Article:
As those of you who know me at all well will no doubt testify, the S in my name does not stand for "serious".  I can normally be relied on to find some small vestige of humour in just about any situation.  Sadly, this cannot be said of the events of the past two weeks. So this, dear friends, is that most rare of commodities: a serious post.

I've just returned to the UK after a two-week holiday in France - a holiday which began on the day after the EU referendum result was announced, and a holiday throughout which I've constantly felt obliged to apologise for being English.  I felt distinctly uncomfortable in a country of the European Union when I came from a nation which had, only a few days earlier, voted (albeit by a narrow margin) in favour of leaving that same Union.

A few days into the holiday, I spotted a French news placard which announced that the UK had voted for Brexit and were now regretting it.  During the aftermath of the result, it gradually became apparent that a critical number of people who voted Leave had done so entirely for the wrong reasons, and were only now beginning to realise the long-term implications of what they had really voted for.


The EU referendum was not like electing a government, where mistakes made at one ballot box can be rectified a few years later at the next.  This was a once-in-a-generation decision which would have massive repercussions reaching far beyond the lifetimes of many of those who made it.  Unfortunately, media reports following the result now suggest that this message does not appear to have got through to a significant proportion of the electorate.

Some, thinking that it wouldn't affect them, failed to vote at all.  Others, convinced that Remain would win, voted Leave because they didn't think it would make any difference. Others saw their vote as nothing more than a protest vote against the government.  And others said they had voted Leave "to save the country from the Tories" - totally failing to realise that a Leave result would deliver the country straight into the hands of the xenophobic far-right.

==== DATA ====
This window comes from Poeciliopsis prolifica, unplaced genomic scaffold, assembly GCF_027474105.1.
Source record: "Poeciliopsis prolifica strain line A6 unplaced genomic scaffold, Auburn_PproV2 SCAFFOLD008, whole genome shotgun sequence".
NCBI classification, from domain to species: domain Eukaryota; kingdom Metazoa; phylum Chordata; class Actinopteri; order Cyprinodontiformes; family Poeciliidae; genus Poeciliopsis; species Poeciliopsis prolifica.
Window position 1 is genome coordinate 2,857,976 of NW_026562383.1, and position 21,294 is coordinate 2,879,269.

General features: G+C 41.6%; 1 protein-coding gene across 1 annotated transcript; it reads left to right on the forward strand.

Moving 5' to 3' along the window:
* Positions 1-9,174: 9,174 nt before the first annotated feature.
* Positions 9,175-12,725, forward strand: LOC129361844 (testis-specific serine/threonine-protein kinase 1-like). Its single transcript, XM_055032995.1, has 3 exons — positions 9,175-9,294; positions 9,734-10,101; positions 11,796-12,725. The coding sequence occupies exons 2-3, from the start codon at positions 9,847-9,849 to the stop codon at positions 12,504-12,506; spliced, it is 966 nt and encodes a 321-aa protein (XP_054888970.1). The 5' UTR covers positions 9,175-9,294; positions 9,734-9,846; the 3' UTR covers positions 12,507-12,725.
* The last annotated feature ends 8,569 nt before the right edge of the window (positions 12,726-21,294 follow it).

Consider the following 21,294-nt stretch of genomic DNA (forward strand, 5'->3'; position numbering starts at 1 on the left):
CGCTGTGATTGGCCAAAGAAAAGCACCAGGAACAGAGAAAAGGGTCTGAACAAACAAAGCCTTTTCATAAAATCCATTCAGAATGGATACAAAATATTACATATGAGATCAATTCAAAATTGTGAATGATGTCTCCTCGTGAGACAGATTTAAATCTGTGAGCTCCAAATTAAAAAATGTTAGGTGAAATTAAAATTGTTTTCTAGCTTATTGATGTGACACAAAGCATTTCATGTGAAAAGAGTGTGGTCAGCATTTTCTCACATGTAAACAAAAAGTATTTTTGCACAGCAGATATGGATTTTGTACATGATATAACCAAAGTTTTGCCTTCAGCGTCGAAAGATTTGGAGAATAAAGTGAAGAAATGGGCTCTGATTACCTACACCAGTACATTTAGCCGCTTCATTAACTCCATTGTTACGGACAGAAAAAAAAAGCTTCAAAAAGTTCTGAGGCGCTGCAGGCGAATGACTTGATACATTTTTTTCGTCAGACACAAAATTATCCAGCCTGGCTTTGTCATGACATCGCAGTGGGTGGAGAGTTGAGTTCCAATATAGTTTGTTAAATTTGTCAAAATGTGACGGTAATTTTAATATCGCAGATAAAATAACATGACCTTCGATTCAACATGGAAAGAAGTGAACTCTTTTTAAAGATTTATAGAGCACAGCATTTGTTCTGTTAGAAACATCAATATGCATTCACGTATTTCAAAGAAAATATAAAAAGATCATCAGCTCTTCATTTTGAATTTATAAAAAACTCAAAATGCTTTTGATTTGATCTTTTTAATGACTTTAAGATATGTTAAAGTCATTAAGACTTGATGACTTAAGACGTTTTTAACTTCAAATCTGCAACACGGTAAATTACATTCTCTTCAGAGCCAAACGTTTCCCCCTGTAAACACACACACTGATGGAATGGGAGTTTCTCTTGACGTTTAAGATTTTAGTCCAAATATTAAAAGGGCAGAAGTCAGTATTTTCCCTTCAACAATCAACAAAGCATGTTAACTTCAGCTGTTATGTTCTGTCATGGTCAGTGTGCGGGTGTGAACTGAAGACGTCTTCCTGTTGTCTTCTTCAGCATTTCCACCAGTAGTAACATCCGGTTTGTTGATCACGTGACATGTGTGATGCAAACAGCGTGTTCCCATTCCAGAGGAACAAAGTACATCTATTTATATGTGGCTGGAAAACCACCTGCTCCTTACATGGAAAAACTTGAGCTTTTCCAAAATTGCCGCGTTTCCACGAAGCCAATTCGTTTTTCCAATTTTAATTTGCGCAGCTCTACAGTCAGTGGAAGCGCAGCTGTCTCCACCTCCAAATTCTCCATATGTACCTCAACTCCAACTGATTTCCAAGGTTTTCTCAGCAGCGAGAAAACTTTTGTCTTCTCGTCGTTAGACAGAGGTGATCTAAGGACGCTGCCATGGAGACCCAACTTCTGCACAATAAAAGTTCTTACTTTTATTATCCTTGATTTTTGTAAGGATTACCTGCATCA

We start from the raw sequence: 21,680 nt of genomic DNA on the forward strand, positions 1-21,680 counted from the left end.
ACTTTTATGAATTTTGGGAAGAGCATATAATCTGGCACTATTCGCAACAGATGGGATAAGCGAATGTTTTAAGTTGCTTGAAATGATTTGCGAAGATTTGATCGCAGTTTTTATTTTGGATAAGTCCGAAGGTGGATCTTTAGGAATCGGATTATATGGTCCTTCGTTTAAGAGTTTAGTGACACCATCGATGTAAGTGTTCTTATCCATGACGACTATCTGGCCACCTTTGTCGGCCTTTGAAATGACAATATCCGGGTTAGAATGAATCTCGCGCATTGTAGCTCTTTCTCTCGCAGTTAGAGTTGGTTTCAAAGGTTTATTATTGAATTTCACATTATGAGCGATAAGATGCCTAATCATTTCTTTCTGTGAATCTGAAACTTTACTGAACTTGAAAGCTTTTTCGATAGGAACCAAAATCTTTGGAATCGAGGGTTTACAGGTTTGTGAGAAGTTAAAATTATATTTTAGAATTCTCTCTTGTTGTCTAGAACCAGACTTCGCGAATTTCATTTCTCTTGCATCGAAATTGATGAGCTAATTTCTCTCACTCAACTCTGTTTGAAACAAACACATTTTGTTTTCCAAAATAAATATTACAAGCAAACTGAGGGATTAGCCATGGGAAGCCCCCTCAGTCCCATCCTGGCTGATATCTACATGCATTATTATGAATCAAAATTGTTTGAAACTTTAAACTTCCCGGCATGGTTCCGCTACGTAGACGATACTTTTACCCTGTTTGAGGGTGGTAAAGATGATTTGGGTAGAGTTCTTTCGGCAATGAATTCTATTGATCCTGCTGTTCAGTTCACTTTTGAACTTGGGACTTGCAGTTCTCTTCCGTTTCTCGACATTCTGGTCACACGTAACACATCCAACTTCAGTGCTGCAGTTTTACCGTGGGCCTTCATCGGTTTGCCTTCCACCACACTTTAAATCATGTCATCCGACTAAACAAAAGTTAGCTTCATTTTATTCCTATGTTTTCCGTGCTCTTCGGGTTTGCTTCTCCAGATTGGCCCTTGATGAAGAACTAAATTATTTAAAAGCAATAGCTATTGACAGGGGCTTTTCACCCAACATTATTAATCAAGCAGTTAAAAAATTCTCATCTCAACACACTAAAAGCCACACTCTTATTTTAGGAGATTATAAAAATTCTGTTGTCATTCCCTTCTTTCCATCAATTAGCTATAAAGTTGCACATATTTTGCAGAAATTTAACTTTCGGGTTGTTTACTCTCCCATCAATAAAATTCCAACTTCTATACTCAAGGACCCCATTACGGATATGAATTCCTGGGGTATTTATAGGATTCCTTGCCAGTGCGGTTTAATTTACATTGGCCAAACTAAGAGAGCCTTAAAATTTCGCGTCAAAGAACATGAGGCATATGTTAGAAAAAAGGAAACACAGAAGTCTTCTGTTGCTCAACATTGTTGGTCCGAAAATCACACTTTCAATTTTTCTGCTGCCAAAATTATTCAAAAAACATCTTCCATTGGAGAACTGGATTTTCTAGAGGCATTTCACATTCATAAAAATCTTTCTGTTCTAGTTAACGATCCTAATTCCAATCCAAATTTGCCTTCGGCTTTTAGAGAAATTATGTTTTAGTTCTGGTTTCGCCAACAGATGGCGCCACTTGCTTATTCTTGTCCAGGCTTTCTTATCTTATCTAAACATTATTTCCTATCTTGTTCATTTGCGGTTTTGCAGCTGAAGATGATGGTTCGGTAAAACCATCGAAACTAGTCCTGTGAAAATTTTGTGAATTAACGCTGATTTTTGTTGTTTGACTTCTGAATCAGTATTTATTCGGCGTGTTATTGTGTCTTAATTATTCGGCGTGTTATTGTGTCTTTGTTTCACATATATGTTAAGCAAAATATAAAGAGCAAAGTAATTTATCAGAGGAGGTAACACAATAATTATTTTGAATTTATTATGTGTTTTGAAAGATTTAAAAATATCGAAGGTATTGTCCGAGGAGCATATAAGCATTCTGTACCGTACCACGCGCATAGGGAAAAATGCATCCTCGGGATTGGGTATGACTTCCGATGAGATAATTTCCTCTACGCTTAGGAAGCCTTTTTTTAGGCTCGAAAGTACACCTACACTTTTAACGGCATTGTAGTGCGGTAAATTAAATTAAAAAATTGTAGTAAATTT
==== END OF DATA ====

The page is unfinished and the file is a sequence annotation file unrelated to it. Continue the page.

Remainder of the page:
But - and this is far more worrying - many others were taken in by what can only be described as one of the most despicable con-tricks of all time: the implication (put about by the Leave campaign) that a departure from the EU would result in a massive cash injection for the National Health Service.  The figure of £350 million, emblazoned on the side of the Vote Leave campaign bus, appeared to be convincing enough to sway a lot of previously undecided voters into voting Leave - believing that by doing so they would be helping to save the struggling NHS.  



Yet within hours of the referendum result being announced, UKIP leader and key pro-Leave campaigner Nigel Farage admitted on national television that the figure was "a mistake".  In other words, a lie.

Other people, unhappy with the EU rules on free movement throughout all member states, were seduced by the promise that Brexit would halt the high level of EU immigration into the UK. Some apparently even believed that if Leave won, then UK borders would be closed immediately and all the immigrants would disappear overnight.  The days following the referendum saw a massive increase in hate crime and racist abuse.  In fact, the free movement rules will continue to apply for as long as Britain remains in the EU (and possibly even after it has left) - during which time the number of UK immigrants may well go up rather than down.

So - no cash boost for the NHS, and no halt to immigration.  It was only when these facts became public knowledge that the people of the UK realised - alas, too late - the extent to which so many of their voters had been duped.

Since then, as the country plunged into political and economic chaos, it became hideously apparent that Brexit had no post-referendum action plan.  What is even more sickening is that two of Brexit's most prominent campaigners (Boris "I'm-Not-The-Person-To-Lead-This-Country" Johnson and Nigel "My-Work-Here-Is-Done-And-I-Want-My-Life-Back" Farage) have now turned their backs on it, leaving others to deal with the monster they have created.